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Back-to-School Basics    Print Page

Returning to the Classroom with Asthma and Allergies Requires Planning.

At School with Asthma(Excerpted from freshAAIR, AAFA's free national newsletter). The beginning of the school year is stressful for most healthy children and their parents. But if your child has asthma or allergies, the anticipation of the coming school year becomes just a bit more nerve-racking. It doesn’t have to be that way; with some preparation and organization, you and your kids can have a problem-free year.

Triggers inside and outside the classroom are everywhere. Rugs or carpeting can collect dirt and dust mites. Furry animals in class are cute but problematic. Rigorous sports may exert your student. Then there are bees on the playground, and freshly mowed grass, trees and weeds outside the classroom.For children with food allergies, the cafeteria presents a problem, so do the bag lunches friends bring to school and the treats sent by other parents.

Any of these allergens and irritants can send a child with allergies or asthma into a full-blown reaction.You can’t be in control of everything children will be exposed to at school. But there are several basic steps you can take before the bell rings to ensure their health.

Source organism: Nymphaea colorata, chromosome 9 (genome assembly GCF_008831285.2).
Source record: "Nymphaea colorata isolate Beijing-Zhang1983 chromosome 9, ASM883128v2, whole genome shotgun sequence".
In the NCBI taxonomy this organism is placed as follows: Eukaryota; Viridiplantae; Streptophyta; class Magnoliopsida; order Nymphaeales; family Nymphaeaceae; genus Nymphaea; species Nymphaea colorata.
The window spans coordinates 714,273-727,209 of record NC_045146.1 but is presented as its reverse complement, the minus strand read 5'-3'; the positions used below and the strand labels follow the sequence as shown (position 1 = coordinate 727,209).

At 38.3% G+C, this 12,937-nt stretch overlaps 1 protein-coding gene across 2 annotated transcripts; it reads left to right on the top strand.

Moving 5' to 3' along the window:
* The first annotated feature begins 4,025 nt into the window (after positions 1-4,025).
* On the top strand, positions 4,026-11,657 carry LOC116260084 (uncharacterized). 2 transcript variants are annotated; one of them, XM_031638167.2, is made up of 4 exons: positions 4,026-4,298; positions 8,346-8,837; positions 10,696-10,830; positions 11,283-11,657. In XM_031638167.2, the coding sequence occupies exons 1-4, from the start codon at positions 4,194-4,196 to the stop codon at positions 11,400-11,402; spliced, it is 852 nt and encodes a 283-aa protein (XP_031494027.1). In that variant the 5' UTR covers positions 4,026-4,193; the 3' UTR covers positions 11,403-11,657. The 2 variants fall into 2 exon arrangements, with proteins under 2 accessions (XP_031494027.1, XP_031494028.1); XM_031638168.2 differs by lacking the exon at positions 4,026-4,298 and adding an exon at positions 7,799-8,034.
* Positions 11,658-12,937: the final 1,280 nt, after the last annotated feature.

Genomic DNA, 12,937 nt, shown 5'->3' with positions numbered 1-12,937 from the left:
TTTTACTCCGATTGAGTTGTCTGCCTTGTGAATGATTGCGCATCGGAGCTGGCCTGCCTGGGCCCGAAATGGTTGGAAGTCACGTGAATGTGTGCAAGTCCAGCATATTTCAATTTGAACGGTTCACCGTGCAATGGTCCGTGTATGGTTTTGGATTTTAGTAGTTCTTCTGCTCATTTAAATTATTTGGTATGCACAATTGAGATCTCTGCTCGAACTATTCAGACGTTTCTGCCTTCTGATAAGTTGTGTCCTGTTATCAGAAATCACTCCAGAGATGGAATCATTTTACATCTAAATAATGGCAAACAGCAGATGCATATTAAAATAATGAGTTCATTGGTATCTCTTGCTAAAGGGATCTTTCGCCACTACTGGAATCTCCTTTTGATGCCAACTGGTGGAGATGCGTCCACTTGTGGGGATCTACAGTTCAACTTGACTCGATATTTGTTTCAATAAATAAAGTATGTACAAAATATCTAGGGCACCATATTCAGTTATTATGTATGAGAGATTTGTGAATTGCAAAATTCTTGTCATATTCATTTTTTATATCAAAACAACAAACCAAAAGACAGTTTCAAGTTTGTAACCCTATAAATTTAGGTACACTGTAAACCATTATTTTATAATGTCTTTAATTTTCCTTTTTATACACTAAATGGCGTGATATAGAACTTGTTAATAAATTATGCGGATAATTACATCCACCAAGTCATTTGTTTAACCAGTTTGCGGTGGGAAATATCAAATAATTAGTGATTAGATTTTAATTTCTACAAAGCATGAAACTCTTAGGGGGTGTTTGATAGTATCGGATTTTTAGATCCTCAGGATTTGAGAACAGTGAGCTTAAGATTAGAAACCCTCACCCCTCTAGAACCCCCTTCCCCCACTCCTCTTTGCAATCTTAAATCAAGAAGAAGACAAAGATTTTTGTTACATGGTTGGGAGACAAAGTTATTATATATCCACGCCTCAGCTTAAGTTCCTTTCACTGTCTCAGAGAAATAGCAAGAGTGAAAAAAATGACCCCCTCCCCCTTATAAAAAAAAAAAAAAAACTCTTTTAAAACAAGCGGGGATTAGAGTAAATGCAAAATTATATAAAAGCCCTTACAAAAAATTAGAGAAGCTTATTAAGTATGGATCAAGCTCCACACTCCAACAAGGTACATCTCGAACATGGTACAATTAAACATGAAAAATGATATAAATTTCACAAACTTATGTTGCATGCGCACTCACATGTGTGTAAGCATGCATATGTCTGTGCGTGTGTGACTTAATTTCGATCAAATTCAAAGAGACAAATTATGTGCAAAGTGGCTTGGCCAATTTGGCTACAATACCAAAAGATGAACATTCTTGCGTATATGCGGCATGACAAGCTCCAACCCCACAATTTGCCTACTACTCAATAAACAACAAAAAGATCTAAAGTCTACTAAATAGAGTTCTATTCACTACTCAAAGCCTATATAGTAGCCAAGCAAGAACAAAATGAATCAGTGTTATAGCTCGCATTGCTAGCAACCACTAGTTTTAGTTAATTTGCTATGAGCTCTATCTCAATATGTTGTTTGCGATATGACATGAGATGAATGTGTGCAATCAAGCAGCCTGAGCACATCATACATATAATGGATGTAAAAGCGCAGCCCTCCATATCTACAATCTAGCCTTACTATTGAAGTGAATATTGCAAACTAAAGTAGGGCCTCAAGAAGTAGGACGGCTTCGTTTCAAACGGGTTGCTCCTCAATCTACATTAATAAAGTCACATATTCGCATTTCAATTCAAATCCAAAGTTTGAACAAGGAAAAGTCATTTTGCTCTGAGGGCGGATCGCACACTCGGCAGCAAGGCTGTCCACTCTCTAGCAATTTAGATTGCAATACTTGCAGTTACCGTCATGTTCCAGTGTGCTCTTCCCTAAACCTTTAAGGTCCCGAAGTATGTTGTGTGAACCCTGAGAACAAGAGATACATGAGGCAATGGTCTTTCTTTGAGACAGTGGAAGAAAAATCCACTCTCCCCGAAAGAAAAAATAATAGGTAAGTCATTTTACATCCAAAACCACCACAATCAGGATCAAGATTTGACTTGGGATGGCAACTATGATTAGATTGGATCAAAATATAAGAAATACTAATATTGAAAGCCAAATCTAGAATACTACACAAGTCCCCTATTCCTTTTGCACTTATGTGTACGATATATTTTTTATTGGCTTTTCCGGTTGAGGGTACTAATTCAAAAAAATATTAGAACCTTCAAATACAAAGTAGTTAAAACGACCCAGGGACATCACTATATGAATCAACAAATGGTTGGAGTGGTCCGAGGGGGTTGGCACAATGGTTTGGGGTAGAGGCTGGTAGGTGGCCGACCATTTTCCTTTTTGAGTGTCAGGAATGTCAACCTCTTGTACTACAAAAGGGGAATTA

• Be sure your child’s medical information is complete, up-to date, and in a form that is easily understandable by the school staff. 

  • Hand in a Child Asthma/Allergy Action Cards which lists daily medications, triggers that can set off an attack, symptoms and emergency plans. 

  • Your child’s name and the dosage should be attached to every medication. 

  • Set up appointments to meet with the school nurse, your child’s teachers, including the physical education teacher, and even the principal at a time when the school staff is not too busy. 

  • If your child has food allergies, you will also want to speak to the cafeteria staff about food choices or special accommodations. Be clear and concise about the seriousness of the allergy, what your child is allergic to, and what can be done to ensure safety. It may help the staff if a picture of your child is posted in the kitchen. 

  • Speak to your own children about their responsibility to take medications or not to take food from other kids. Even at an early age, it is critical that your children begin to identify symptoms and learn to ask for help. Explain that they have to take action immediately because the symptoms probably won’t go away.
  • Also read "At School with Asthma" to learn more!

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